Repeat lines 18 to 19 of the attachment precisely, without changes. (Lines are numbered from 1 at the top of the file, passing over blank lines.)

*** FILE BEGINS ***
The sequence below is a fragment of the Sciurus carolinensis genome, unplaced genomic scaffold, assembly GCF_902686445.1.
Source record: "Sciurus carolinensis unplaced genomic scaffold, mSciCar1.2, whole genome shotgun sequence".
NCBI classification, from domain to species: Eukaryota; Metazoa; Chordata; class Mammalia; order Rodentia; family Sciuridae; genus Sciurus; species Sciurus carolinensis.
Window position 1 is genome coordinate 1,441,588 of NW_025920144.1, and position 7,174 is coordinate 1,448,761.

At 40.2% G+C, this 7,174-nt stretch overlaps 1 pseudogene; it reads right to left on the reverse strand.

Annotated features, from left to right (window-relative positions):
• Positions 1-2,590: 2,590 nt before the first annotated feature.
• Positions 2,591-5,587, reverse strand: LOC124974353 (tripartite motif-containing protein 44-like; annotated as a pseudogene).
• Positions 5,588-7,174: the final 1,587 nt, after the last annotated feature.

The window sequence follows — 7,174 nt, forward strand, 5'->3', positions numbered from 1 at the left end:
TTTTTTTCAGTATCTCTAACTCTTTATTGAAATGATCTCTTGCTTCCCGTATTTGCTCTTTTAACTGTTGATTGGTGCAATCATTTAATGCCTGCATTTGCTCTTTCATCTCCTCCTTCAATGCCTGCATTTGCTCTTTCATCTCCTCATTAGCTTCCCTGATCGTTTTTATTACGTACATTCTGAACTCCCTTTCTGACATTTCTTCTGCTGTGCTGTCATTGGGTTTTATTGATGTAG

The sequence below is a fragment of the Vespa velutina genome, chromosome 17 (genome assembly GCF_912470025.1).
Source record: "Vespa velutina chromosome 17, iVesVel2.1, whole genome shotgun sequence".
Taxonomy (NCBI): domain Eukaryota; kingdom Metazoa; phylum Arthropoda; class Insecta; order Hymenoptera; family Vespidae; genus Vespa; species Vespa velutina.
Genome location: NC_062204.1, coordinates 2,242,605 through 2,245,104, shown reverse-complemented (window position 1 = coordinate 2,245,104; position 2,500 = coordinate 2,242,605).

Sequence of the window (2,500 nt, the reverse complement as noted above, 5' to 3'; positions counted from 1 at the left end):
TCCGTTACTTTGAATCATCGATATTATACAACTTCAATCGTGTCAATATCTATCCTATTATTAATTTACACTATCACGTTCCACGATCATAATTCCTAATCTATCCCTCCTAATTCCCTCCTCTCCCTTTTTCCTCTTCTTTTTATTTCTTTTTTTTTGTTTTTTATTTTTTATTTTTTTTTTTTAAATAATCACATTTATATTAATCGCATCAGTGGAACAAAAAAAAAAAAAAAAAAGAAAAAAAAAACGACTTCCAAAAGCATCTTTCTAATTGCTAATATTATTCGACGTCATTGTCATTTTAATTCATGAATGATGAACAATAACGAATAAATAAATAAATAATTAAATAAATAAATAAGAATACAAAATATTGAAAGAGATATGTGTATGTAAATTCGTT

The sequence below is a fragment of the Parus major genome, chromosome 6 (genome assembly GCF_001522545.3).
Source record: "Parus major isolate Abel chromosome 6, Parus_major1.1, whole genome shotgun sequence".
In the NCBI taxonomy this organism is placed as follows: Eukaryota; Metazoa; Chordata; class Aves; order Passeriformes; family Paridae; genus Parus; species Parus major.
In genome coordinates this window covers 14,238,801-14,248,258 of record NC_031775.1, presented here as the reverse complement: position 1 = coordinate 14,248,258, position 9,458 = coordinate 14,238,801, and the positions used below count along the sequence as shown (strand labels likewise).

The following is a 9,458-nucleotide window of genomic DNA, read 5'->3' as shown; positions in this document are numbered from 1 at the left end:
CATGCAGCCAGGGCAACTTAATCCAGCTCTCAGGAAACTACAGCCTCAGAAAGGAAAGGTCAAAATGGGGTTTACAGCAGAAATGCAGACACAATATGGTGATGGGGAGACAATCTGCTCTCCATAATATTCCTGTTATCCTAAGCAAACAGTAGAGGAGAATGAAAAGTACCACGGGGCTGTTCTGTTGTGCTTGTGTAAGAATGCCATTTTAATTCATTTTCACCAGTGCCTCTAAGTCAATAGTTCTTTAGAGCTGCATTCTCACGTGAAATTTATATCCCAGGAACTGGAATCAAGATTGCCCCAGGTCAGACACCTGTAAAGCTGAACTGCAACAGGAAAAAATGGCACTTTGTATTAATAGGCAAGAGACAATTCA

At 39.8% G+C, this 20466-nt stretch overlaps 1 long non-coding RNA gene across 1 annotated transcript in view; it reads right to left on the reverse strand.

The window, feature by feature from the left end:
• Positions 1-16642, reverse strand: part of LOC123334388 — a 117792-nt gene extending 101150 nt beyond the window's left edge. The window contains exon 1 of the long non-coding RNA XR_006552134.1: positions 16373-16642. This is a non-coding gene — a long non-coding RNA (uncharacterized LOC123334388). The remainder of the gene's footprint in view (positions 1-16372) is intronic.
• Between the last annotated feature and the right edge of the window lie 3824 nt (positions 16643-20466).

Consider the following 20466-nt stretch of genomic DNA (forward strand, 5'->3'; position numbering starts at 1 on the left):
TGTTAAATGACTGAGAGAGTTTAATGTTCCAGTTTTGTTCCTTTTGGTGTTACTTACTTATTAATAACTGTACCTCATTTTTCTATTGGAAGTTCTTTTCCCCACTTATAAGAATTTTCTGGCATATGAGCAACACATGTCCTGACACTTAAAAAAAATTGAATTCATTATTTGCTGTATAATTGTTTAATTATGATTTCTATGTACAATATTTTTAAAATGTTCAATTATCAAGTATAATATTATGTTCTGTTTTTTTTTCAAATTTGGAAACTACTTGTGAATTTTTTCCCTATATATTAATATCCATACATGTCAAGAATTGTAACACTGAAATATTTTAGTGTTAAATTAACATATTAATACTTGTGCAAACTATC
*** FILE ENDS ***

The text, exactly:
The sequence below is a fragment of the Parus major genome, chromosome 6 (genome assembly GCF_001522545.3).
Source record: "Parus major isolate Abel chromosome 6, Parus_major1.1, whole genome shotgun sequence".